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E-Commerce Marketers: You Can Relax About AI and VR. For Now …

Dave LeDonne

This holiday season, millions of Americans will probably receive virtual reality (VR) headsets or AI-powered home assistants as gifts.

No doubt, the implications of these trends are not lost e-commerce marketers. Beyond ushering in a new world of interactivity between consumers and their devices, both technologies also seem likely to open up fresh ways for e-commerce retailers to interact with those consumers.

So is it time for marketers to move beyond merely taking notice — and make plans to jump in? It’s early, and these technologies are not quite ripe yet. However, if history is any guide, they will get there, and so deserve some attention.

In the here-and-now, this is what e-commerce marketers should know about AI assistants and VR:

Make Your Voice Heard

Google made waves earlier this month when it unveiled Google Home, its AI-powered smart assistant. The Home’s Nov. 4 release date will put it head-to-head against the popular, Alexa-powered Amazon Echo in the battle for holiday gift dollars and domination of our living rooms.

I’ve got an Amazon Echo and I love it. But the device’s functionality is still somewhat limited. And as of June of this year, roughly 4 million Echos had been sold. The proliferation of AI will no doubt accelerate this holiday season — especially with Google now in the mix — but it’s still not likely to hit critical mass just yet.

That said, the technology will only grow in adoption and utility. So how would retailers and brands get involved, if they had a mind to? The Echo’s Alexa can be equipped with “skills,” which act like apps for the device; Google Home will also support 3rd-party apps.

Several brands have already built skills for Echo:

  • Capital One allows account holders to ask Alexa for their account balances and make credit card payments on Echo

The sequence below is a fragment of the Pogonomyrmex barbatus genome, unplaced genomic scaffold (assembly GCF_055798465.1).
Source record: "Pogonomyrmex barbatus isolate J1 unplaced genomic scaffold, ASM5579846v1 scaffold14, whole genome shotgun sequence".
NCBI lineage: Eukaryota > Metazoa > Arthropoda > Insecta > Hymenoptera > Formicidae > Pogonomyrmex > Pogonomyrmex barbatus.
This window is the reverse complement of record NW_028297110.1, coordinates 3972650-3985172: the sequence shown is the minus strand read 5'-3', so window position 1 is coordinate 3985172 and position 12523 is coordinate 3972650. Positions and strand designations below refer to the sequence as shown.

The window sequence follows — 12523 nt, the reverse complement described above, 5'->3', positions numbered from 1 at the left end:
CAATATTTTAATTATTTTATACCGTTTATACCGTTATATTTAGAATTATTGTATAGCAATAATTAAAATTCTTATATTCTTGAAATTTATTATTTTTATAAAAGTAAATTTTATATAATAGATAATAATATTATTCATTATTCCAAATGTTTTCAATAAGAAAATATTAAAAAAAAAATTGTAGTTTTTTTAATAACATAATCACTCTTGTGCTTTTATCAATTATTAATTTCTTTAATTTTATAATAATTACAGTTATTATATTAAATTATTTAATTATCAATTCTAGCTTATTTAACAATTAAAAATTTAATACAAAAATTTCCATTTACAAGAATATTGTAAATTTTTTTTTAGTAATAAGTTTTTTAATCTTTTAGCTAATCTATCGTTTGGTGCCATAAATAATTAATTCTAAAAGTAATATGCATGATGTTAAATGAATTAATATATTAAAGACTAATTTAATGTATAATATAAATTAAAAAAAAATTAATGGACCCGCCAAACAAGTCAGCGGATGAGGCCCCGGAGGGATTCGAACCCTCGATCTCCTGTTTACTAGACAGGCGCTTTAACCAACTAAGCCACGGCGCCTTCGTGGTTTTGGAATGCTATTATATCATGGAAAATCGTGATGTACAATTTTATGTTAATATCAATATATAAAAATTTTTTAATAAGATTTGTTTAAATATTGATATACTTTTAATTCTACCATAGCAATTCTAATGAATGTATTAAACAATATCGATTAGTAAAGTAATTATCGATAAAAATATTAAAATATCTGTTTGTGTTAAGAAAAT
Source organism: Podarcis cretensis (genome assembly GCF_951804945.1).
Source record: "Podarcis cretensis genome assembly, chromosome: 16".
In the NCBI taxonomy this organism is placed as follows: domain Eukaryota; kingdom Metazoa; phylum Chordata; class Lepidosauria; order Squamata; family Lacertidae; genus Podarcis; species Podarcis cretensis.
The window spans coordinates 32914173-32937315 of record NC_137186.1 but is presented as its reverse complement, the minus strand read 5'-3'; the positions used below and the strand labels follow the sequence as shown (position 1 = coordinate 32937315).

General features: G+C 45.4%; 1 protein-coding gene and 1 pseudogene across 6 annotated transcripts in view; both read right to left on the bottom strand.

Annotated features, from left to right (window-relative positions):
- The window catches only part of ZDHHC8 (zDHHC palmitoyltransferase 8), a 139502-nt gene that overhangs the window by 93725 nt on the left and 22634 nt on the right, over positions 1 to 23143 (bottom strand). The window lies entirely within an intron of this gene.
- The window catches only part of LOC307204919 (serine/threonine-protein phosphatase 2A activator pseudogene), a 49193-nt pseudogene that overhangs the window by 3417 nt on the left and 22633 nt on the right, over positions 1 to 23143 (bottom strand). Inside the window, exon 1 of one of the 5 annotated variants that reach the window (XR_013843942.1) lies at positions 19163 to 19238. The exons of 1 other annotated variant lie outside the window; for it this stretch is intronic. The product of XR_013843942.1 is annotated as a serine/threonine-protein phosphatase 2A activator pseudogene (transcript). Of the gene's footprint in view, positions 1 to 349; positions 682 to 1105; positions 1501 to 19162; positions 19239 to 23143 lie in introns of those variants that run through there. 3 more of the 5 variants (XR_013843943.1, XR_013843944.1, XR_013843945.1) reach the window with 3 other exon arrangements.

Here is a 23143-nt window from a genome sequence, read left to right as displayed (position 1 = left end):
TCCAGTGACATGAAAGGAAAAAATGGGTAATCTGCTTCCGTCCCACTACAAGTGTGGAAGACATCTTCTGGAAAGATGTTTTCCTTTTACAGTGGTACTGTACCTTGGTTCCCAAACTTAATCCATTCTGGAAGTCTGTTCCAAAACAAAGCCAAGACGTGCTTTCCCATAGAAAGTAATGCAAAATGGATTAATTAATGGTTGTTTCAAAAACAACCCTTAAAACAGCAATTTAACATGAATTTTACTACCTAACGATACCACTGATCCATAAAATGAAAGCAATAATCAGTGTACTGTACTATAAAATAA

• Uber offers a ride-hailing skill operated by a user’s voice
  • Domino’s has taken laziness to another level with its skill that lets hungry couch potatoes order a pizza without getting up

Pretty cool stuff, but because we’re still in the early innings of this technology, e-commerce marketers won’t be missing many (or any) sales by not building similar Alexa offerings at this stage. It’s mostly a novelty.  

At this point in the game, it’s best to think of wading into the AI assistant waters as extra, extra credit. But if you can provide real value, then you’ll be able to capitalize on an uncrowded playing field.

The flipside of this is that for marketers who want to explore the technology now, there is certainly a chance to be opportunistic. You can try new things, and potentially reach fresh audiences, who are likely hungry for ways to use their shiny new devices.

For example, a sunglasses retailer could create a skill or Home app that recites that day’s UV index based on the user’s location. Or an apparel retailer could create a skill that suggests types of outfits for a user based on his or her preferences and local weather. And because consumer expectations of AI applications are still low, you can further your brand image with little to no downside.